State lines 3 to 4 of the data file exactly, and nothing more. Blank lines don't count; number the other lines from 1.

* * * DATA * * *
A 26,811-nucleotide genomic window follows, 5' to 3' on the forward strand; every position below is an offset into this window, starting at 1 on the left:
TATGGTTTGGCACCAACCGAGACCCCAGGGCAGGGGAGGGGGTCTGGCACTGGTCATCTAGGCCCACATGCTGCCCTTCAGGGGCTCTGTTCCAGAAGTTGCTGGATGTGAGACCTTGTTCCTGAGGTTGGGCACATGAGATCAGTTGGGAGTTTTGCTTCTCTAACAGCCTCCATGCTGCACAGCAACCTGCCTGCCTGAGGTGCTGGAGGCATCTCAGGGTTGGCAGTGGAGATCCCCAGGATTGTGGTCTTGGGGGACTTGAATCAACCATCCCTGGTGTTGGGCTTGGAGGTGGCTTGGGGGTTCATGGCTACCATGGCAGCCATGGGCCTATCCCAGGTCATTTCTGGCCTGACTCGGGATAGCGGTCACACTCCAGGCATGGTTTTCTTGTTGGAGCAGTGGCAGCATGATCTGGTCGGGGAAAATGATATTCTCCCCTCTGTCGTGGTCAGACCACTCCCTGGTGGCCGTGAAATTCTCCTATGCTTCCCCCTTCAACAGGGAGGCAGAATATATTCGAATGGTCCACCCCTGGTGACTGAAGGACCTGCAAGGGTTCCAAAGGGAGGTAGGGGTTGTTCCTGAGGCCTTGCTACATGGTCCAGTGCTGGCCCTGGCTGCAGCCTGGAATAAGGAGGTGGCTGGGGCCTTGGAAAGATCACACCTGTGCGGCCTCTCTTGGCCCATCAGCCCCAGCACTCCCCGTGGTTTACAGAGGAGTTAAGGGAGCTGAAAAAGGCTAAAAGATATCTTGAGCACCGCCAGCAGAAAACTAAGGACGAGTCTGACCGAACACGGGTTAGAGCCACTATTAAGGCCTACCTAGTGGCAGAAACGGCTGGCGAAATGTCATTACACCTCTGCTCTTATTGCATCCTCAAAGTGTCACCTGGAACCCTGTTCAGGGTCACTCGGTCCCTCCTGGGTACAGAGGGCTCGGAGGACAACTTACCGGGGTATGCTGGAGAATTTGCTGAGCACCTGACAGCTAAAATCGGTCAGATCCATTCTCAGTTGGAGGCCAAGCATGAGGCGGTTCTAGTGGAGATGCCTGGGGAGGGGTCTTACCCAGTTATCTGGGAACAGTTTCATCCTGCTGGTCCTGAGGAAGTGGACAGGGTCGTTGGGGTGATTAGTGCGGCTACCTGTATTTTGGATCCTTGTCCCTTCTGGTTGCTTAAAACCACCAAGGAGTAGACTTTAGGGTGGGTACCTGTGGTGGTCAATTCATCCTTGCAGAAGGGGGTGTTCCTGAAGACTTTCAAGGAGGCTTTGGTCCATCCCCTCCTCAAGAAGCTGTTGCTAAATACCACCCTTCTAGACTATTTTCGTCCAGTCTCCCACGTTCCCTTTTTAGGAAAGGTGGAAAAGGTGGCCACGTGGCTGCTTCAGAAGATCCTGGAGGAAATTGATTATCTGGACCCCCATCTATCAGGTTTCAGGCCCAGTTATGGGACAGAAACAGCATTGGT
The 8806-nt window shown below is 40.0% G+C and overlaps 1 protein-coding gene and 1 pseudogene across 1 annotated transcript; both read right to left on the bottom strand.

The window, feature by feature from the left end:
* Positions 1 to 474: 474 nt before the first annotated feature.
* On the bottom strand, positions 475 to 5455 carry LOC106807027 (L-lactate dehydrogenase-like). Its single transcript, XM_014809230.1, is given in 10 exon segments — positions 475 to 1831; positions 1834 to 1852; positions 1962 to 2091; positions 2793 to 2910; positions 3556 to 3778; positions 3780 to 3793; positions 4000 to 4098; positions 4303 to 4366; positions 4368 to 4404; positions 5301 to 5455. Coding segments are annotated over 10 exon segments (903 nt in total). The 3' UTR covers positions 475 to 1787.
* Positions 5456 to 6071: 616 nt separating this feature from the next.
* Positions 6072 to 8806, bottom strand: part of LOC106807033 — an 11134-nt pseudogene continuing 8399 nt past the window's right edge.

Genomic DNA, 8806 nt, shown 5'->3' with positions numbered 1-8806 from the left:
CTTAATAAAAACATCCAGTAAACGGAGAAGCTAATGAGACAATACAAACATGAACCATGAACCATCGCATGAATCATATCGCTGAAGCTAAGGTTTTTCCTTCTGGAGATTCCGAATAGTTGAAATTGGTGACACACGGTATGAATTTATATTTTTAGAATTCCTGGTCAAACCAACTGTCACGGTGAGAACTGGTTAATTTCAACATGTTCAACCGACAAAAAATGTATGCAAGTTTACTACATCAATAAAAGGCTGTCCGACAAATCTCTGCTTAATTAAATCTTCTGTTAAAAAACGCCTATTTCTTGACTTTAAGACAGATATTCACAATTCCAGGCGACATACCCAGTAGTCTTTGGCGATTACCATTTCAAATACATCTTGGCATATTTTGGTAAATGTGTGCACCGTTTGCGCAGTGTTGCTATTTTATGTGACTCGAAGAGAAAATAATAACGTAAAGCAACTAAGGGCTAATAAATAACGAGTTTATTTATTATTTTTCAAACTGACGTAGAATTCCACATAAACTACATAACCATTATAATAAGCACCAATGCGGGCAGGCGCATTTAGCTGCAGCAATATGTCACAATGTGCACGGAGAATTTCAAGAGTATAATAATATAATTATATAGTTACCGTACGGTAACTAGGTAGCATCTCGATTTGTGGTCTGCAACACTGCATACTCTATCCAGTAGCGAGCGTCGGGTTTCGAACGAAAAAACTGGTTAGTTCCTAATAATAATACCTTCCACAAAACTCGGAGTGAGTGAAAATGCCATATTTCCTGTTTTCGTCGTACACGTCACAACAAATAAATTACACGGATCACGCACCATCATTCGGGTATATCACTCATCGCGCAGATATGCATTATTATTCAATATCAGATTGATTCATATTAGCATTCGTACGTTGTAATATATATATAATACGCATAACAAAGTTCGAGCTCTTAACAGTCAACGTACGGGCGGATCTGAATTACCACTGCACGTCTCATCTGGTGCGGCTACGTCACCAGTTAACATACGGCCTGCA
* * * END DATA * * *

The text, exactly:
The 8806-nt window shown below is 40.0% G+C and overlaps 1 protein-coding gene and 1 pseudogene across 1 annotated transcript; both read right to left on the bottom strand.

The window, feature by feature from the left end: